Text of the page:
IT Commandments: Ignore them at your own risk

Summary:Here's a stone tablet's worth of rules that no IT shop can afford to break.

IT Commandments
In February, when L'Unix blogger Paul Murphy handed down his IT commandment, Thou shalt not outsource mission critical functions, we thought to ourselves: There must be a stone tablet's worth of basic IT rules. We asked each of the experts in ZDNet's blogosphere to supply a commandment that IT executives dismiss at their own peril. So far, a dozen bloggers have delivered.

Some offer truisms -- obvious, yet too frequently ignored: Thou shalt not fear change, writes John Carroll. (ZDNet reader Anton Philidor suggests a corollary: Wait.) And Enterprise Web 2.0 blogger Dion Hinchcliffe cautions: Thou shalt put thy users first, above all else.

Others submitted challenges to IT traditions: Tom Foremksi commands that Thou shalt not condemn departments doing their own IT. There were also some doses of admin common sense: Thou shalt not use nonsecure protocols on thy network, reminds Marc Orchant.

With further ado... 

Our IT Commandments:
  1. Thou shalt not outsource mission critical functions
  2. Thou shalt not pretend
  3. Thou shalt honor and empower thy (Unix) sysadmins
  4. Thou shalt leave the ideology to someone else
  5. Thou shalt not confuse projects with planning
  6. Thou shalt not condemn departments doing their own IT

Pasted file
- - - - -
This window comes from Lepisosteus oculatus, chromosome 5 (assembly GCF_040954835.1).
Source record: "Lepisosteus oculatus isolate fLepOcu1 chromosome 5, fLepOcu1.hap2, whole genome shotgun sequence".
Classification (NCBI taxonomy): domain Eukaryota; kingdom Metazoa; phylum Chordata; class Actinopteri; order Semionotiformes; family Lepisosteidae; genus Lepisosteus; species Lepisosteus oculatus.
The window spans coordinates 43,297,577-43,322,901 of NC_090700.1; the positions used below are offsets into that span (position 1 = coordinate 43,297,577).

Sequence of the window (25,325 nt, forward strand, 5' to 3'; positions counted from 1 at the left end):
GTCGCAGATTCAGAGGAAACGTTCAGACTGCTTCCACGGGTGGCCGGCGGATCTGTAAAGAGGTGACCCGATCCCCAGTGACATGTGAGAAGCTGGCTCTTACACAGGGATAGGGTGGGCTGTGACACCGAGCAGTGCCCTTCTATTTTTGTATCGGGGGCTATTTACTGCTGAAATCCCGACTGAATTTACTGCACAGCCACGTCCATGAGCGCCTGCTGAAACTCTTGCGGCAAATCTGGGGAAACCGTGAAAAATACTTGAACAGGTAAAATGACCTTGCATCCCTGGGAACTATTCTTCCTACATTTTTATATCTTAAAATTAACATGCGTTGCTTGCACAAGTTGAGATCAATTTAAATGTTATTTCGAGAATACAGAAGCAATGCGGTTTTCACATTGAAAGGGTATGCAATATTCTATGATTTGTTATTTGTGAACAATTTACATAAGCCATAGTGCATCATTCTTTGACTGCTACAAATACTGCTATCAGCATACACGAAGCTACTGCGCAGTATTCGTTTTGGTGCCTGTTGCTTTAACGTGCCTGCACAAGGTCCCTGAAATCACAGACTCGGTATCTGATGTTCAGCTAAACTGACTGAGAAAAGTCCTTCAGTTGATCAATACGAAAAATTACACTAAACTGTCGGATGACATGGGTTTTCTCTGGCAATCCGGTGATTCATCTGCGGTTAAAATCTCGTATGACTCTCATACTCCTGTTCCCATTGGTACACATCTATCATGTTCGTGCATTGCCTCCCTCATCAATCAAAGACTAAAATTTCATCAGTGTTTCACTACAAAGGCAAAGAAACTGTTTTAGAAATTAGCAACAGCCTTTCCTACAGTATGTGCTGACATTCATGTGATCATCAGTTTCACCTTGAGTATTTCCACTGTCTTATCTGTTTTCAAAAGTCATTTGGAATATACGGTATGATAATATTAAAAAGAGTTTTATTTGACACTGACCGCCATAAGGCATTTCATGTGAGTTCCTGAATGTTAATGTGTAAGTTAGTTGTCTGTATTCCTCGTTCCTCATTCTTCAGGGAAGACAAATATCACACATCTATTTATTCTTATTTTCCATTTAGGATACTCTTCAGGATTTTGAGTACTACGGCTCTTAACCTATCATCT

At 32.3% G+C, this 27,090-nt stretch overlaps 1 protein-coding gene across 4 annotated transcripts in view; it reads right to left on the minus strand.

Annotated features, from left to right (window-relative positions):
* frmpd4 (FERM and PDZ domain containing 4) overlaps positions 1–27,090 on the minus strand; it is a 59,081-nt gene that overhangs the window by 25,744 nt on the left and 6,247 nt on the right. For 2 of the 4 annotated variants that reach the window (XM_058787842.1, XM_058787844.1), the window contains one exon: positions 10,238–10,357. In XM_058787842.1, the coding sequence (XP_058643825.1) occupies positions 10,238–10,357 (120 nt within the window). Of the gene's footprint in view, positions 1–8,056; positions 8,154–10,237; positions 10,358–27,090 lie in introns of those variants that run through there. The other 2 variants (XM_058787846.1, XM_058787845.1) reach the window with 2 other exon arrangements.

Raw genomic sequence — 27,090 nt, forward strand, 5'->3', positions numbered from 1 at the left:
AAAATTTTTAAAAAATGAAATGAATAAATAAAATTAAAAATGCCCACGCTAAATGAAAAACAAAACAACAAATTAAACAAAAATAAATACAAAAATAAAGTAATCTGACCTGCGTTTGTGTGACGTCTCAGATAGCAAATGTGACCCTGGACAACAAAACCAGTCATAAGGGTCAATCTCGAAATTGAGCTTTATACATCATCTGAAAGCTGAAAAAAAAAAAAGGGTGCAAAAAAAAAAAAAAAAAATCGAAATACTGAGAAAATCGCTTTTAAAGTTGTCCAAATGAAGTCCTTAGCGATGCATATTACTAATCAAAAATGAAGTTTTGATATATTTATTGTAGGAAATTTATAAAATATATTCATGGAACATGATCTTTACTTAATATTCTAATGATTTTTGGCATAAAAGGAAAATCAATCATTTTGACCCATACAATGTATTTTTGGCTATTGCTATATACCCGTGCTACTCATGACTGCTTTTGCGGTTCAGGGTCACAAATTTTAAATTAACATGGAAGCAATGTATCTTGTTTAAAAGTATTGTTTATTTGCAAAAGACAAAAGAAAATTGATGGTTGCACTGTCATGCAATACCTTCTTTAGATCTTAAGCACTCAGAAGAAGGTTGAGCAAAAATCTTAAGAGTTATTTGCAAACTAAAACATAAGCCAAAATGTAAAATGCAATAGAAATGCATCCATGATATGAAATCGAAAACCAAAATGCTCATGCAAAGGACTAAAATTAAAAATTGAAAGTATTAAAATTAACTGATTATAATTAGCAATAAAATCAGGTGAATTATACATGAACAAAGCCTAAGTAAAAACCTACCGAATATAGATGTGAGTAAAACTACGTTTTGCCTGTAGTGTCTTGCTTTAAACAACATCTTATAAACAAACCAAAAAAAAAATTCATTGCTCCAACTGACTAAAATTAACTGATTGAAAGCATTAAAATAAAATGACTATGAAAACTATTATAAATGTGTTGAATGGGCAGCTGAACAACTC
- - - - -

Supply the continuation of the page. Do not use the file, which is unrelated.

7. Thou shalt put thy users first, above all else
  8. Thou shalt give something back to the community
  9. Thou shalt not use nonsecure protocols on thy network
  10. Thou shalt free thy content
  11. Thou shalt not ignore security risks when choosing platforms
  12. Thou shalt not fear change
  13. Thou shalt document all thy works
  14. Thou shalt loosely couple
  15. Added 4/14/04: Thou shalt not let thy web servers be hacked

Should these commandments be etched in stone? Tell us why -- or why not. Have we missed any IT rules that are broken only at great risk to the soul of your business? Add your own IT Commandments...

Topics: Outsourcing

About

David Grober has worked a variety of editorial roles in the technology media since 1982, when he joined the copy desk at IDG's Computer Business News. He served as managing editor for PC Week (now eWeek) and, later, Digital News. David made the leap from print to online publishing in 1994, when he joined Ziff-Net's Software Library. Sinc... Full Bio

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